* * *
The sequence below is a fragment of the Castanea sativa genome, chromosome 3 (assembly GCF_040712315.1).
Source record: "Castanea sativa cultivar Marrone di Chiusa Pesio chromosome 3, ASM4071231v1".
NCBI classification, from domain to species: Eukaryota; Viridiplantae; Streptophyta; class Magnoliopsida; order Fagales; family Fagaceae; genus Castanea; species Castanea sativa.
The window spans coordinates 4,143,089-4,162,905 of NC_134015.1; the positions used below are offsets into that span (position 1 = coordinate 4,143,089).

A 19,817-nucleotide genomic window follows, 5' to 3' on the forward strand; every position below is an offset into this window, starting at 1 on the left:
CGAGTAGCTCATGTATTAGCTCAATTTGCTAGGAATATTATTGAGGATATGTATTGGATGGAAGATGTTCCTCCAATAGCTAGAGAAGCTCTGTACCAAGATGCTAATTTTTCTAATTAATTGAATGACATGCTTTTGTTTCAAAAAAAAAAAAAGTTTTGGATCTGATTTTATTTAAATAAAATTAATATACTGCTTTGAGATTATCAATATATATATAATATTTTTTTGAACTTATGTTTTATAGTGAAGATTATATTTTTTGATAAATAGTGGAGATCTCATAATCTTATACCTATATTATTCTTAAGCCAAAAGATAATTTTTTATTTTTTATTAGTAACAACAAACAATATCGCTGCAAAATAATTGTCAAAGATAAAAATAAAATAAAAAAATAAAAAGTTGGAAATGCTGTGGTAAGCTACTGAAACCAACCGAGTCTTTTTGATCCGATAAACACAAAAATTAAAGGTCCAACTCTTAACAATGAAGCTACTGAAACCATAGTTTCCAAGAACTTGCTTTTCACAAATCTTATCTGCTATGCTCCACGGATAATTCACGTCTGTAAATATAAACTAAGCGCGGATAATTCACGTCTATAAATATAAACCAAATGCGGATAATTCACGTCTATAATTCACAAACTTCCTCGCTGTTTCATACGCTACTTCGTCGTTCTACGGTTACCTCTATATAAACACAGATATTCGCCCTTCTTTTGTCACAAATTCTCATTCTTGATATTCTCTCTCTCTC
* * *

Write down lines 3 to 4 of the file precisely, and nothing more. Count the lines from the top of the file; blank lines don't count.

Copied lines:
NCBI classification, from domain to species: Eukaryota; Viridiplantae; Streptophyta; class Magnoliopsida; order Fagales; family Fagaceae; genus Castanea; species Castanea sativa.
The window spans coordinates 4,143,089-4,162,905 of NC_134015.1; the positions used below are offsets into that span (position 1 = coordinate 4,143,089).